Wang Q, Wang W, Lei J, Xu N, Gao F, Ju H (2013) Fluorescence quenching of carbon nitride Nanosheet through its interaction with DNA for versatile fluorescence sensing. Anal Chem 85:12182–12188. CrossRefPubMedGoogle Scholar
  29. 29.
    Zhu C, Zeng Z, Li H, Li F, Fan C, Zhang H (2013) Single-layer MoS2-based Nanoprobes for homogeneous detection of biomolecules. J Am Chem Soc 135:5998–6001. CrossRefPubMedGoogle Scholar
  30. 30.
    Huang J, Ye L, Gao X, Li H, Xu J, Li ZJ (2015) Molybdenum disulfide-based amplified fluorescent DNA detection using hybridization chain reactions. J Mater Chem B 3:2395–2401. CrossRefGoogle Scholar
  31. 31.
    Yuan Y, Li R, Liu Z (2014) Establishing water-soluble layered WS2 nanosheet as a platform for biosensing. Anal Chem 86:3610–3615. CrossRefPubMedGoogle Scholar
  32. 32.
    Zhang Y, Zheng B, Zhu C, Zhang X, Tan C, Li H, Chen B, Yang J, Chen J, Huang Y, Wang L, Zhang H (2015) Single-layer transition metal dichalcogenide nanosheet-based nanosensors for rapid, sensitive, and multiplexed detection of DNA. Adv Mater 27:935–939. CrossRefPubMedGoogle Scholar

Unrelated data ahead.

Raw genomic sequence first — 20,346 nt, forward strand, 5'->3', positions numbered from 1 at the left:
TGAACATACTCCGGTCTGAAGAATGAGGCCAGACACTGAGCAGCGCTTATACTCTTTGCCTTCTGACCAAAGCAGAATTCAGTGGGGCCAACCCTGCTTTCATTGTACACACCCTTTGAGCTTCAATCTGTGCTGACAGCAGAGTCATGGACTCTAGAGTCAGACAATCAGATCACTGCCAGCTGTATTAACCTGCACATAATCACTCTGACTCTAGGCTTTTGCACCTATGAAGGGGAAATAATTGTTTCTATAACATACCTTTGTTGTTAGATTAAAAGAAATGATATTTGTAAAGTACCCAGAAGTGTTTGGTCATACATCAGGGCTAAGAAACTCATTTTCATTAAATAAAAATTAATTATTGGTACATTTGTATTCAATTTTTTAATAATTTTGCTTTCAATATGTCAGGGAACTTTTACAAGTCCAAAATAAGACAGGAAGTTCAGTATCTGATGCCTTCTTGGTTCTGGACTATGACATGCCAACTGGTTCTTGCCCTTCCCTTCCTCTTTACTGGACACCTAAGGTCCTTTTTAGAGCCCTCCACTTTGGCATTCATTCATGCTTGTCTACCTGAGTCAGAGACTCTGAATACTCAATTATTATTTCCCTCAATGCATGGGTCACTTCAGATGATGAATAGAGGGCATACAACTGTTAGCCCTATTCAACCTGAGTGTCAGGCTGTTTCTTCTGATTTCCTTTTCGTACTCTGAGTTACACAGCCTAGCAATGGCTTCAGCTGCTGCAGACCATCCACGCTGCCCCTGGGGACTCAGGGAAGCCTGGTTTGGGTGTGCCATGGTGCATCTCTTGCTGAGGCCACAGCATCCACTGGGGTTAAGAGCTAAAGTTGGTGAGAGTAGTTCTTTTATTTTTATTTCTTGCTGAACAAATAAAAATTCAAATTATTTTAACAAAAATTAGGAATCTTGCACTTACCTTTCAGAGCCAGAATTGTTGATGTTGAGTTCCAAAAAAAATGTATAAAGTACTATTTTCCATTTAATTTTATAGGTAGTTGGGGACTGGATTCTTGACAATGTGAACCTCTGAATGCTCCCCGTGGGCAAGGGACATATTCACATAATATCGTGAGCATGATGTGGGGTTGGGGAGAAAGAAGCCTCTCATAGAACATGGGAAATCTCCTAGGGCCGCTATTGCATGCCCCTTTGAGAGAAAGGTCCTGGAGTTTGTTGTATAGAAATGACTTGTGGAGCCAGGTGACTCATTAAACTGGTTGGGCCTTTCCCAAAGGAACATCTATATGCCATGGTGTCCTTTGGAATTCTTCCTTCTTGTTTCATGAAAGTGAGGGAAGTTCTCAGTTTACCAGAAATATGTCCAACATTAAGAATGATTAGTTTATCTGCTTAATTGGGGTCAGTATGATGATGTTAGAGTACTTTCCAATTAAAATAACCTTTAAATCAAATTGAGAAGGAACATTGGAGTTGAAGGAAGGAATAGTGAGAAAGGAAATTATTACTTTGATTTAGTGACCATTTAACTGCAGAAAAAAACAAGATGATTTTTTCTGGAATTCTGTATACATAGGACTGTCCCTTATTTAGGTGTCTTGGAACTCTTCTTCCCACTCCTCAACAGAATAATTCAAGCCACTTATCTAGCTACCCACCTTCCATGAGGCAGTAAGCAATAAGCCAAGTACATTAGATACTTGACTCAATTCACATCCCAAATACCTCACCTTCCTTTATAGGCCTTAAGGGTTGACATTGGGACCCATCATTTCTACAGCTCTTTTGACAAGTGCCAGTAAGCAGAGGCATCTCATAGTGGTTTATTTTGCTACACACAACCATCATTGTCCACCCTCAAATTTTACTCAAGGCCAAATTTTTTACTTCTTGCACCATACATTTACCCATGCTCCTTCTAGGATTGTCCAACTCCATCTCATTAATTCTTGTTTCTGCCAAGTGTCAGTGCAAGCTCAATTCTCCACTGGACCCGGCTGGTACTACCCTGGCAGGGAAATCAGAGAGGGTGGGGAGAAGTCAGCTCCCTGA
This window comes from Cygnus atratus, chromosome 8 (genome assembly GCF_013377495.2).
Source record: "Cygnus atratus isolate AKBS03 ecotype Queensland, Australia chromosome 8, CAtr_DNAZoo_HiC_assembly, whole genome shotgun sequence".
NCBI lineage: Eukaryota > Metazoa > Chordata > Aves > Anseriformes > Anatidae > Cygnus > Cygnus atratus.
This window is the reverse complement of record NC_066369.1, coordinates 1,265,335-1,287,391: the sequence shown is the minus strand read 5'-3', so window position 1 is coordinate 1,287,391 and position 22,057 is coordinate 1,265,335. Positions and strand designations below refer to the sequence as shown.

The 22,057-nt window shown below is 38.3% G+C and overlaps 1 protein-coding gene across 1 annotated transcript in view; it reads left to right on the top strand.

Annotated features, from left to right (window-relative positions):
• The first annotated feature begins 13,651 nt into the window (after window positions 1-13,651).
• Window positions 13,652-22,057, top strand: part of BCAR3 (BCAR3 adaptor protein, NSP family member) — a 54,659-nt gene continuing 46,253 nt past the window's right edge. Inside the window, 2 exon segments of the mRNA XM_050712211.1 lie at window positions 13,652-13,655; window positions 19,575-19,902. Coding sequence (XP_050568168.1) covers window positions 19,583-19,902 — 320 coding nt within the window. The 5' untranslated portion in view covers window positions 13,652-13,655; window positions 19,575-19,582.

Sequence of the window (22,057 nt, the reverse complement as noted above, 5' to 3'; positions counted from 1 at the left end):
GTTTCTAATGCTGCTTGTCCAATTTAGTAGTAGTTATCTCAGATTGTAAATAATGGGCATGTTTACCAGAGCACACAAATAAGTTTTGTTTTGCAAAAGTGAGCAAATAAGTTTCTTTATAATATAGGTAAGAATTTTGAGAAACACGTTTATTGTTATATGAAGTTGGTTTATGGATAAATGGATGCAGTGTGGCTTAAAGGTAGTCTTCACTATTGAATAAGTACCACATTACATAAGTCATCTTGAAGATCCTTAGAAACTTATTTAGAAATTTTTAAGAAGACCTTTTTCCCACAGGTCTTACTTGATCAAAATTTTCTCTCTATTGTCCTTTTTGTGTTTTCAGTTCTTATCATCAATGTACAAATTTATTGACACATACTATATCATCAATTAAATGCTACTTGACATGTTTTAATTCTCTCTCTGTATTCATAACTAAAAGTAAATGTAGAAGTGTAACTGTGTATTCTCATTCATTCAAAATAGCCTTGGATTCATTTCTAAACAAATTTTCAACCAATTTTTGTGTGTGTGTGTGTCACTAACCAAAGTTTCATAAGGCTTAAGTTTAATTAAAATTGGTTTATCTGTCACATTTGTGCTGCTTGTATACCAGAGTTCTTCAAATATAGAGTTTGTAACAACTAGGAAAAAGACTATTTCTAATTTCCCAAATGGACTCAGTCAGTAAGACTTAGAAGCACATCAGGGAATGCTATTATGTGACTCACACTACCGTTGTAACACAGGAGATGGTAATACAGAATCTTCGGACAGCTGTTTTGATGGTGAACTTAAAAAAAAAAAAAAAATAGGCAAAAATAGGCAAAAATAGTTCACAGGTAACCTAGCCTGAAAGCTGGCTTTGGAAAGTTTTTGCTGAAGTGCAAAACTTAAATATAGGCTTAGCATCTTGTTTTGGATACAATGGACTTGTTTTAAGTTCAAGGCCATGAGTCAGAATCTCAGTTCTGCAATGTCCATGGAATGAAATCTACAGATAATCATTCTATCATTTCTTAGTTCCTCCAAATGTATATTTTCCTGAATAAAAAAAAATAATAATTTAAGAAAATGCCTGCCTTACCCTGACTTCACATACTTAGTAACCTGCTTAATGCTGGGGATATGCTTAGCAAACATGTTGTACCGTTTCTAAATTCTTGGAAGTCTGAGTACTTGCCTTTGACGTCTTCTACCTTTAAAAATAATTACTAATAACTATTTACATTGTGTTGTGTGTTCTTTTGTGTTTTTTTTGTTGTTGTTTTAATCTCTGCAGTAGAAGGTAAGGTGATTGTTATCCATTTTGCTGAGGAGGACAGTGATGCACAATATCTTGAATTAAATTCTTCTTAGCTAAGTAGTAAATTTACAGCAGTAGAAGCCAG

33. 33.
    Peng Y, Huang Y, Zhu Y, Chen B, Wang L, Lai Z, Zhang Z, Zhao M, Tan C, Yang N, Shao N, Han Y, Zhang H (2017) Ultrathin two-dimensional covalent organic framework Nanosheets: preparation and application in highly sensitive and selective DNA detection. J Am Chem Soc 139:8698–8704CrossRefGoogle Scholar
  34. 34.
    Zhao M, Wang Y, Ma Q, Huang Y, Zhang X, Ping J, Zhang Z, Lu Q, Yu Y, Xu H, Zhao Y, Zhang H (2015) Ultrathin 2D metal–organic framework Nanosheets. Adv Mater 27:7372–7378. CrossRefPubMedGoogle Scholar
  35. 35.
    Dirks RM, Pierce NA (2004) Triggered amplification by hybridization chain reaction. Proc Natl Acad Sci U SA 101:15275–15278. CrossRefGoogle Scholar

Copyright information

© Springer-Verlag GmbH Austria, part of Springer Nature 2019

Authors and Affiliations

  • Tapas Kumar Mandal
    • 1
    Email author
  • Nargish Parvin
    • 2
  • Kanchan Mishra
    • 1
  • Sonaimuthu Mohandoss
    • 1
  • Yong Rok Lee
    • 1
  1. 1.School of Chemical EngineeringYeungnam UniversityGyeongsanRepublic of Korea
  2. 2.State Key Laboratory of Biochemical Engineering, CAS Center for Excellence in Nanoscience, Institute of Process EngineeringChinese Academy of SciencesBeijingPeople’s Republic of China

Personalised recommendations